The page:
Barsoom in June
by Brian L. Hurrel
Come in, Mr. Unger. Now, what’s all this fuss about? You’ve created quite a stir within the Astronomy Department.
I’m sorry sir. It was unintentional. I was setting up a spectroscopy demonstration for my Astronomy 101 class. I used the Talbot ECR 394 with —-
Long story short, Mr. Unger.
Well sir, I did a test analysis of Mars, and, well, it showed oxygen. Lots of oxygen.
Obviously there was something wrong with the machine or its calibration.
That’s what I thought too. So I tried a second spectroscope. The Marchand 227—
The Marchand always was a little quirky.
Yes sir, so I ran the same tests on the Dorushuk equipment and—
The results were the same.
Then it was a calibration problem. You were picking up data from Earth’s own atmosphere.
I thought of that, sir, so I requested some imaging time on the ESA’s orbiting IR Spectrometer—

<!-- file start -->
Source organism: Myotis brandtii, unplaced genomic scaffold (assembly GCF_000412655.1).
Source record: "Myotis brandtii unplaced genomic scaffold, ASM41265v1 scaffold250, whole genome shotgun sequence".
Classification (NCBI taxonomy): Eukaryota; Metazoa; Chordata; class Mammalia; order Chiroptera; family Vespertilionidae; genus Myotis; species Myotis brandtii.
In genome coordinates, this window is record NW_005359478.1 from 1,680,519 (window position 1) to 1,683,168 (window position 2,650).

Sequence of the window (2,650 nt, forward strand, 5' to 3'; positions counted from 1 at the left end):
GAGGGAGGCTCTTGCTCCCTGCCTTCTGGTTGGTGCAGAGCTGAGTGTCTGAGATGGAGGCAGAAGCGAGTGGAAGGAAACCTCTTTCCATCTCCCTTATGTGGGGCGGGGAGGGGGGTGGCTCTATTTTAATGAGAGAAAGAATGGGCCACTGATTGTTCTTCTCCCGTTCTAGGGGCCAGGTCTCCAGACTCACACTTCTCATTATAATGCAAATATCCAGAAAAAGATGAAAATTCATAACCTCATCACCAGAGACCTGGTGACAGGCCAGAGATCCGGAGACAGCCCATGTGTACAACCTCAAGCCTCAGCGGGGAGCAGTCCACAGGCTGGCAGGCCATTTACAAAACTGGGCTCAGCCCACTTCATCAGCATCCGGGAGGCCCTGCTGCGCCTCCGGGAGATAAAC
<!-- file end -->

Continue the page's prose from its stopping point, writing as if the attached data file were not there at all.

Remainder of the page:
Which is how this was brought to my attention.
Yes, sir. In the meantime, just for the hell of it, I did the same analysis on Venus.
Did you now? I trust you found plenty of CO2?
Yes, but also oxygen in almost the same amounts. But what was really crazy was the data I received from a thermal imaging scan. The temperatures were nowhere near what they should have been. In fact, they were practically—-
Hold it right there, Mr. Unger. And I do mean hold it right there.
Um… is that a hair dryer?
This? Well, I suppose it would dry hair. For about a nanosecond before disintegrating it and the head it is attached to into their component atoms.
I don’t like practical jokes, sir, and this particular joke is in pretty poor taste.